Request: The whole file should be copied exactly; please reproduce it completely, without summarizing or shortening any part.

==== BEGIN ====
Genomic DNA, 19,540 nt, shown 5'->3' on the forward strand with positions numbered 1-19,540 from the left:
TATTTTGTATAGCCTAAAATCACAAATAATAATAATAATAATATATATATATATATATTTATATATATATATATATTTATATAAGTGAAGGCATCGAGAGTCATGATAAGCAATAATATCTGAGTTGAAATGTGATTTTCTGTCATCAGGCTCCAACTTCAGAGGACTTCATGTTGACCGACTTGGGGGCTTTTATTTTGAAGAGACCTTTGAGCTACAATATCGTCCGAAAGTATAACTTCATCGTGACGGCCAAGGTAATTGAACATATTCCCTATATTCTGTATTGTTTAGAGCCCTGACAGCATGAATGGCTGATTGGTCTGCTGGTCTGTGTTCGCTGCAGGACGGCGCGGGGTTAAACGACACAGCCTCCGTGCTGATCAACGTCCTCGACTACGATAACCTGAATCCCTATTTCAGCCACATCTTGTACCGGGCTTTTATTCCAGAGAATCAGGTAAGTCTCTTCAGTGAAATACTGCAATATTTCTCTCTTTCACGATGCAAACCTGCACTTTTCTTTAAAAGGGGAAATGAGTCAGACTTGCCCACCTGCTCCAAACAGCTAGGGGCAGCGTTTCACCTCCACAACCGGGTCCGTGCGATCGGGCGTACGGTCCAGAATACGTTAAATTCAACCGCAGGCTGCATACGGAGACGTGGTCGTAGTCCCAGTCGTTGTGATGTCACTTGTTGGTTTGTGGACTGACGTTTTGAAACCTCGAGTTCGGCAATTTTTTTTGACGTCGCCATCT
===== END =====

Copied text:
Genomic DNA, 19,540 nt, shown 5'->3' on the forward strand with positions numbered 1-19,540 from the left:
TATTTTGTATAGCCTAAAATCACAAATAATAATAATAATAATATATATATATATATATTTATATATATATATATATTTATATAAGTGAAGGCATCGAGAGTCATGATAAGCAATAATATCTGAGTTGAAATGTGATTTTCTGTCATCAGGCTCCAACTTCAGAGGACTTCATGTTGACCGACTTGGGGGCTTTTATTTTGAAGAGACCTTTGAGCTACAATATCGTCCGAAAGTATAACTTCATCGTGACGGCCAAGGTAATTGAACATATTCCCTATATTCTGTATTGTTTAGAGCCCTGACAGCATGAATGGCTGATTGGTCTGCTGGTCTGTGTTCGCTGCAGGACGGCGCGGGGTTAAACGACACAGCCTCCGTGCTGATCAACGTCCTCGACTACGATAACCTGAATCCCTATTTCAGCCACATCTTGTACCGGGCTTTTATTCCAGAGAATCAGGTAAGTCTCTTCAGTGAAATACTGCAATATTTCTCTCTTTCACGATGCAAACCTGCACTTTTCTTTAAAAGGGGAAATGAGTCAGACTTGCCCACCTGCTCCAAACAGCTAGGGGCAGCGTTTCACCTCCACAACCGGGTCCGTGCGATCGGGCGTACGGTCCAGAATACGTTAAATTCAACCGCAGGCTGCATACGGAGACGTGGTCGTAGTCCCAGTCGTTGTGATGTCACTTGTTGGTTTGTGGACTGACGTTTTGAAACCTCGAGTTCGGCAATTTTTTTTGACGTCGCCATCT